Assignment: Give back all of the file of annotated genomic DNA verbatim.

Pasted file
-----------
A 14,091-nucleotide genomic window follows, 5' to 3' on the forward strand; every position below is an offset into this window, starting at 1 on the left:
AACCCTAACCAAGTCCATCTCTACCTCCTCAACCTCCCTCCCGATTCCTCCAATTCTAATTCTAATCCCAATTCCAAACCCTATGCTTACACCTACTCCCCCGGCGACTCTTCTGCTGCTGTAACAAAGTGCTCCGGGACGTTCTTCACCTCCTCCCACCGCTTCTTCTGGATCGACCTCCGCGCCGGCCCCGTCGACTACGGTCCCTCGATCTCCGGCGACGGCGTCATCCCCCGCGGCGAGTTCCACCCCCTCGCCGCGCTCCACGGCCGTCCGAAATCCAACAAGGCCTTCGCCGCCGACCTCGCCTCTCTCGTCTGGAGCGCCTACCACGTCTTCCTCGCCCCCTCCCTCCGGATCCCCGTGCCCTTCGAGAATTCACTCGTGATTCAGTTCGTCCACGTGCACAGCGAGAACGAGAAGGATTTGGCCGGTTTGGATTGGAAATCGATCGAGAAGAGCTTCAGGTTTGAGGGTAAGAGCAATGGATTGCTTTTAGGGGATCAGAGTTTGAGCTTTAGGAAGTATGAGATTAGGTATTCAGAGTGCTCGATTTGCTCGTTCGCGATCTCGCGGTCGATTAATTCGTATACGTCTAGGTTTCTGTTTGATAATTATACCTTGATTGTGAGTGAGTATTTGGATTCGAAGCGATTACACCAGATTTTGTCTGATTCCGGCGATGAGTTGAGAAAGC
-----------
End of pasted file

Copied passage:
A 14,091-nucleotide genomic window follows, 5' to 3' on the forward strand; every position below is an offset into this window, starting at 1 on the left:
AACCCTAACCAAGTCCATCTCTACCTCCTCAACCTCCCTCCCGATTCCTCCAATTCTAATTCTAATCCCAATTCCAAACCCTATGCTTACACCTACTCCCCCGGCGACTCTTCTGCTGCTGTAACAAAGTGCTCCGGGACGTTCTTCACCTCCTCCCACCGCTTCTTCTGGATCGACCTCCGCGCCGGCCCCGTCGACTACGGTCCCTCGATCTCCGGCGACGGCGTCATCCCCCGCGGCGAGTTCCACCCCCTCGCCGCGCTCCACGGCCGTCCGAAATCCAACAAGGCCTTCGCCGCCGACCTCGCCTCTCTCGTCTGGAGCGCCTACCACGTCTTCCTCGCCCCCTCCCTCCGGATCCCCGTGCCCTTCGAGAATTCACTCGTGATTCAGTTCGTCCACGTGCACAGCGAGAACGAGAAGGATTTGGCCGGTTTGGATTGGAAATCGATCGAGAAGAGCTTCAGGTTTGAGGGTAAGAGCAATGGATTGCTTTTAGGGGATCAGAGTTTGAGCTTTAGGAAGTATGAGATTAGGTATTCAGAGTGCTCGATTTGCTCGTTCGCGATCTCGCGGTCGATTAATTCGTATACGTCTAGGTTTCTGTTTGATAATTATACCTTGATTGTGAGTGAGTATTTGGATTCGAAGCGATTACACCAGATTTTGTCTGATTCCGGCGATGAGTTGAGAAAGC